In the present study, we examined the expression patterns of putative T2R to DB (mT2R108 and rT2R16) and to PTC (mT2R138 and rT2R38) in the upper GI tract and in two rodent cell lines. Both T2R transcripts were detectable in the mouse and rat stomach and duodenum but not in the liver (Figs. 3 and 4). The relative abundance of mT2R108 in GI tissues and cells were further measured by real-time PCR analysis. Consistent with results obtained by conventional RT-PCR, the mouse fundus and antrum and STC-1 cells showed higher levels of expression compared with the duodenum (Fig. 5). We also added results measuring the relative mRNA abundance of mT2R108 from mouse cell line Swiss 3T3 fibroblasts, which are not responsive to any bitter tastant tested and thus serve as a negative control. It should be pointed out that the differences in relative abundance of mT2R expression between GI tissues and a cell line has to be interpreted bearing in mind that >90% of STC-1 cells are immune positive for the α-subunit of Ggust (and higher expression of T2R), whereas endocrine cells of the mixed cell population of the GI mucosa represent <5% of the total cells.
The expression of the novel rodent-specific mT2R134/rT2R34 was prominent in GI tissues as well as in the tongue (Fig. 4). Its high overall homology and conserved signature motif to T2R suggest that T2R134 is an orphan taste receptor that recognizes yet another unidentified bitter ligand. Previously, we have demonstrated that the CYX receptor (mT2R105) and its rat ortholog (rT2R9) are expressed in STC-1 cells and rat GI tissues, respectively (27). The putative CYX receptor (rT2R9) was also detected in AR42J cells by RT-PCR (data not shown) and might confer the CYX-stimulated calcium response observed in our study.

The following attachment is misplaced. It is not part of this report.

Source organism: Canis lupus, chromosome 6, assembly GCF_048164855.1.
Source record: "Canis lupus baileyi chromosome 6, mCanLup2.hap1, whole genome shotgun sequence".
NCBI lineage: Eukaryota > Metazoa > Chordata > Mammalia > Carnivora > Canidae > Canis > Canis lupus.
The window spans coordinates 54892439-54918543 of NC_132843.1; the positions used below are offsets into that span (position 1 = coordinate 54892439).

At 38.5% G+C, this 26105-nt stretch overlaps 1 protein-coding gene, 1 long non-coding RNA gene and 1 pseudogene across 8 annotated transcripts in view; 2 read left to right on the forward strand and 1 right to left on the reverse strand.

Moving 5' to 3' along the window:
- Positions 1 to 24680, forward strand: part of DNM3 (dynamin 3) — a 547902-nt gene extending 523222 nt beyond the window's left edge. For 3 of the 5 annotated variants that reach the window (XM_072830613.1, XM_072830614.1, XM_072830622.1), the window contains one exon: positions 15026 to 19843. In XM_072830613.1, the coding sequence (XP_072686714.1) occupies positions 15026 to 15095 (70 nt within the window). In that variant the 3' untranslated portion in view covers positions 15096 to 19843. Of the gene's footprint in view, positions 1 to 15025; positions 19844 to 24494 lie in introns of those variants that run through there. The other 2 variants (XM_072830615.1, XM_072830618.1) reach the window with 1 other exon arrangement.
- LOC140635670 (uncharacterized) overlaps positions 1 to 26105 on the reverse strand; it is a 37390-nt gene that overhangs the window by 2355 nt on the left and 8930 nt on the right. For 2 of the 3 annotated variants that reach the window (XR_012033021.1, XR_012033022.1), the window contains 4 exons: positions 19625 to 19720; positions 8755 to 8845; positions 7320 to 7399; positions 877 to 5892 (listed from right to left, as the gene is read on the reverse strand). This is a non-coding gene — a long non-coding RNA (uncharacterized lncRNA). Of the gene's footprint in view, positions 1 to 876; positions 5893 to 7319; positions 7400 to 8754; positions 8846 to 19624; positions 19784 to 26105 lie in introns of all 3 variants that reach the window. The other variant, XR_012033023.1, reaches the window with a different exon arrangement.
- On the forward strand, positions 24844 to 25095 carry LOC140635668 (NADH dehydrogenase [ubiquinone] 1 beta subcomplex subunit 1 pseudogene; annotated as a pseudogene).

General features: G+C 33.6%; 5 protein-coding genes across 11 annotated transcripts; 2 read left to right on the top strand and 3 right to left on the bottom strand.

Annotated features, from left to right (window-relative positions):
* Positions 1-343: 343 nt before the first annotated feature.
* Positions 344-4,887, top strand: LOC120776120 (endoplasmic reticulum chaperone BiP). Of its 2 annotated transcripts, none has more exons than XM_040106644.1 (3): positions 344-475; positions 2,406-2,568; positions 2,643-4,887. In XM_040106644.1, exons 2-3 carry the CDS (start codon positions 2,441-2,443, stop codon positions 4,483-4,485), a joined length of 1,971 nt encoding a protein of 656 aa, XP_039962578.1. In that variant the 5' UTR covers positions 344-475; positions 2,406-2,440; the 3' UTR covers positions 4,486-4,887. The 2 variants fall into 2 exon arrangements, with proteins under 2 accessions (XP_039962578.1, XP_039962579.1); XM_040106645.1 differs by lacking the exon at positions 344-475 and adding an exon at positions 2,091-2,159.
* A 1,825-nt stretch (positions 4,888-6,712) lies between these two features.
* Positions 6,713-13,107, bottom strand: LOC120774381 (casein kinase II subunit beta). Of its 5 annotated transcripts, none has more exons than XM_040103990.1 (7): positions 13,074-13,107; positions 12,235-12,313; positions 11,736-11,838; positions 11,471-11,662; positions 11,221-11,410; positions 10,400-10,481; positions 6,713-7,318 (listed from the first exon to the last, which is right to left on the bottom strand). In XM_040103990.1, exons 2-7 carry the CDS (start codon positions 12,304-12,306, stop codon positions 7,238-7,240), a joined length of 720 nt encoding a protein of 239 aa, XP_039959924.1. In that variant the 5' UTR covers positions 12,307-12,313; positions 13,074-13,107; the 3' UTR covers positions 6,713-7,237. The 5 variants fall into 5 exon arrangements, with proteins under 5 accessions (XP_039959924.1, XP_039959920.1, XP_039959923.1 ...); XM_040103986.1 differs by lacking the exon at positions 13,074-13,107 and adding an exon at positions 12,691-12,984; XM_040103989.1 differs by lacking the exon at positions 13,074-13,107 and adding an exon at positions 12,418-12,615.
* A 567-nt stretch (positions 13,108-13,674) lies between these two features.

Functional T2R in pancreatic AR42J cells.
The immortal pancreatic acinar tumor cell line AR42J is characterized by amphicrine properties, that is, AR42J cells possess both neuroendocrine and exocrine cell actions (7, 23). The neuroendocrine properties include the presence of voltage-activated Ca2+ channels and synaptic-like microvesicles containing neurotransmitters. These cells also possess zymogen granules containing digestive enzymes and can secrete them in response to receptor stimulation (12). Having demonstrated that AR42J cells express bitter taste receptors and α-subunits of taste signaling G proteins (Ggust and Gt-2), our next step was to examine whether the addition of bitter taste compounds induces a functional response in these cells. Similar to our previous report in STC-1 cells, stimulation with DB or PTC elicited a rapid increase in [Ca2+]i through influx and/or mobilization (Fig. 7). We have produced several lines of evidence indicating that these bitter agonists promote Ca2+ signaling through different pathways. For example, removal of extracellular Ca2+ prevented the increase in [Ca2+]i induced by DB but not by PTC. These results suggest that DB induces the opening of Ca2+ permeability pathways, whereas PTC stimulates the mobilization of Ca2+ from intracellular stores. Furthermore, DB and PTC receptors appear to couple to different G proteins. The increase in [Ca2+]i induced by PTC, but not that stimulated by DB, was prevented by treatment with pertussis toxin, which inactivates Gi and Go by catalyzing the ADP ribosylation of α-subunits of these subfamilies of heterotrimeric G proteins, implying that the PTC receptor requires functional Gi to stimulate Ca2+ signaling in AR42J cells (Figs. 9 and 10). It has been shown that bitter tastants activate distinct signaling pathways in the taste cells and neurons (10, 18). Thus our results demonstrate, for the first time, that pancreatic AR42J cells can be used as a cell model for studying multiple T2R-mediated signal transduction pathways initiated by diverse bitter tastants.